06:24 GMT05 December 2020
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    The timing of Donald Trump's strike on Syria was aimed at sending a strong signal to Beijing, Malaysian geopolitical analyst Mathew Maavak told Sputnik. The geopolitical analyst explained why Trump's "hardball diplomacy" left the Chinese leadership unimpressed.

    It was no coincidence that Donald Trump ordered to hit the Syrian government force's Shayrat Air Base on April 7 while hosting Chinese President Xi Jinping.

    Surprisingly, Xi remained silent in response to the show of force.

    "It's not known how Xi responded when Trump informed him of the missile strike, which occurred as they were finishing dinner," enterprise reporter for the McClatchy DC Bureau Stuart Leavenworth wrote last Friday.

    "Afterward, Xi and other Chinese leaders seemed hesitant to respond to the missile strike," he continued, adding that "at a briefing in Beijing on Friday, Chinese Foreign Ministry spokeswoman Hua Chunying offered only a muted comment: 'What is imperative now is to prevent further deterioration of the situation'."

    Beijing's nonchalant reaction prompted a lively debate among observers wondering what was behind Xi's silence.

    "Xi can't fail to be impressed by Trump's resolve. Xi will have to reassess what the Trump presidency means for Chinese interests in East Asia, particularly North Korea and the South China Sea," Australian military analyst Alan Dupont suggested, as cited by the New York Times.

    The aircraft carrier USS Carl Vinson (CVN 70) transits the Pacific Ocean January 30, 2017
    © REUTERS / U.S. Navy
    The aircraft carrier USS Carl Vinson (CVN 70) transits the Pacific Ocean January 30, 2017

    Malaysian geopolitical analyst Mathew Maavak commented on the matter in his recent interview with Sputnik.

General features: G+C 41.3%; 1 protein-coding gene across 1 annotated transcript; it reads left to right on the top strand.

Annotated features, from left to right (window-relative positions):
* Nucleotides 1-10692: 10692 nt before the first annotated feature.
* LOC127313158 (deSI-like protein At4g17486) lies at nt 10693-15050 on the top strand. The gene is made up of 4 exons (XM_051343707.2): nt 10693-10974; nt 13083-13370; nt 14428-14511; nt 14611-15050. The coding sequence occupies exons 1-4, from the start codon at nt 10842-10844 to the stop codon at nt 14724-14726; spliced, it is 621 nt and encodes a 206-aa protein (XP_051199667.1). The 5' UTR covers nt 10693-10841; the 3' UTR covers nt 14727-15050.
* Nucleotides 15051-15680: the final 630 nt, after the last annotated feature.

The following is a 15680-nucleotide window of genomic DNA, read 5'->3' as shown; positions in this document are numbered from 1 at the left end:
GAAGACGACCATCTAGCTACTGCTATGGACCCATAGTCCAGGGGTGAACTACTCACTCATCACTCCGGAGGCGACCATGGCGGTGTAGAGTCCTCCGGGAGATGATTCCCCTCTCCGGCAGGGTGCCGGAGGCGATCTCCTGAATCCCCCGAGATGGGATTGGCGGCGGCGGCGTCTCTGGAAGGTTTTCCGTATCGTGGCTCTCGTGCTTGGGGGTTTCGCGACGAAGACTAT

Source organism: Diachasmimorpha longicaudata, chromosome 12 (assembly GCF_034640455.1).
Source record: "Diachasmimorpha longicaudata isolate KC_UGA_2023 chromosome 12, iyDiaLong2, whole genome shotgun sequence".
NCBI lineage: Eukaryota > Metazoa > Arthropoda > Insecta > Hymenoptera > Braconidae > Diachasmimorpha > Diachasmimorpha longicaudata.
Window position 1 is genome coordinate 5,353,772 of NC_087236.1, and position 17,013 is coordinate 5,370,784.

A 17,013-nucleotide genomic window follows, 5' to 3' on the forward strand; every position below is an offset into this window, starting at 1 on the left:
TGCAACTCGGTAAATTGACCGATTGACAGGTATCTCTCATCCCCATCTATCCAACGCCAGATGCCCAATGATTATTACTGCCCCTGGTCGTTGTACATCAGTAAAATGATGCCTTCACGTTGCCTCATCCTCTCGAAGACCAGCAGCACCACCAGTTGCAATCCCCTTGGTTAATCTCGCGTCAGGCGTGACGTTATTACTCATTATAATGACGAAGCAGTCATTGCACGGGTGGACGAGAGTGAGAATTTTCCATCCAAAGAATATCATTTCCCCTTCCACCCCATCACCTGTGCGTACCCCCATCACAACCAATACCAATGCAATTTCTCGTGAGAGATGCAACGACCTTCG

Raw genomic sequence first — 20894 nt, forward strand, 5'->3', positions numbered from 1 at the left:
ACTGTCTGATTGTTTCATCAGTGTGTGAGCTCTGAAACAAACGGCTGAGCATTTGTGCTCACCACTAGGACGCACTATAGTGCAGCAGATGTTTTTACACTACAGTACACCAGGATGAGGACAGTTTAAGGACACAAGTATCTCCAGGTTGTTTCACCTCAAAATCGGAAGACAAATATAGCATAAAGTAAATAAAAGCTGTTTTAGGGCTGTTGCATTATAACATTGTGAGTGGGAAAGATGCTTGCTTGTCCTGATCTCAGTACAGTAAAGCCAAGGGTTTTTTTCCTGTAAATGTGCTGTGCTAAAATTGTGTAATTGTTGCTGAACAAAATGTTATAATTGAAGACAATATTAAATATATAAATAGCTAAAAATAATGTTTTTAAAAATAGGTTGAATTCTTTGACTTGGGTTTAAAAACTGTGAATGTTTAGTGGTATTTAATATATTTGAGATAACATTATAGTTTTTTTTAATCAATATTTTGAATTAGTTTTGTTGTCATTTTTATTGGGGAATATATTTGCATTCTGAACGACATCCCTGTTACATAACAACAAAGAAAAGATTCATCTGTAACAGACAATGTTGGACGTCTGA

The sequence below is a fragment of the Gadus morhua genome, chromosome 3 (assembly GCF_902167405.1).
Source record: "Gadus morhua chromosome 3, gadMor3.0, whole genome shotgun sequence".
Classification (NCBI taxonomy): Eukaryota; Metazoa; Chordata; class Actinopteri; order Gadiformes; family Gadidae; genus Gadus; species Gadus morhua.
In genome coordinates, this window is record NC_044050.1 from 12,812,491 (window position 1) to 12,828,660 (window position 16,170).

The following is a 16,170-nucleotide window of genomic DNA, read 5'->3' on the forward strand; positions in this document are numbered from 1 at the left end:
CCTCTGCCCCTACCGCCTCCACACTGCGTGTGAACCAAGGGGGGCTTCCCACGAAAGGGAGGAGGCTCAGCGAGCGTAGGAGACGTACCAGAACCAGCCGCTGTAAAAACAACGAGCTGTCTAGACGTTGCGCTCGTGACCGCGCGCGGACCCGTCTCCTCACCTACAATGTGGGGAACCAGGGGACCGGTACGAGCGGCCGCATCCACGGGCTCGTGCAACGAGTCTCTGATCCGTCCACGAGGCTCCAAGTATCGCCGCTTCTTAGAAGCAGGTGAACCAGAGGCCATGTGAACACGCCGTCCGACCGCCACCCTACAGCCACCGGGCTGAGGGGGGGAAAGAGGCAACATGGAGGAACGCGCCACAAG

"I think Xi must have quietly realized that Beijing now has the upper hand in its dealings with the United States," Maavak believes.

    "If the intention was to intimidate China over North Korea's nuclear sabre-rattling, then Beijing will likely raise the stakes by providing an additional economic lifeline to Pyongyang," the Malaysian analyst suggested.

    "Even if Trump had promised a quid pro quo in terms of tacit US recognition over Chinese territorial claims in the South China Sea, it won't go down well with US-friendly nations in ASEAN. Furthermore, no one would trust a US president who will attack a nation just days after proffering rapprochement, as was the case with Syria," he noted.

    Indeed, a few days before the Pentagon's missile strike against Syria, the Trump administration signaled that the topping of Syrian President Bashar al-Assad was by no means the White House's priority.

    "There may be several overlain messages here from Trump," Maavak noted, "Trump may have wanted to impress Xi with his knowledge of China's 'hardball' negotiation tactics, and may have mistaken the serious affairs of state with pulling a poker bluff in his casino."

    According to the analyst, Trump failed to give his geopolitical competitors the shivers by authorizing the Syria strike, if that was his intention.

    "To attack Syria so peremptorily over specious charges — right after declaring a policy of accommodation with Damascus — reeked of a pathetic variation of Nixon's Madman Theory which was designed to intimidate geopolitical rivals with threats of irrational brinkmanship, including the nuclear option, in the late 60s and early 70s," he said.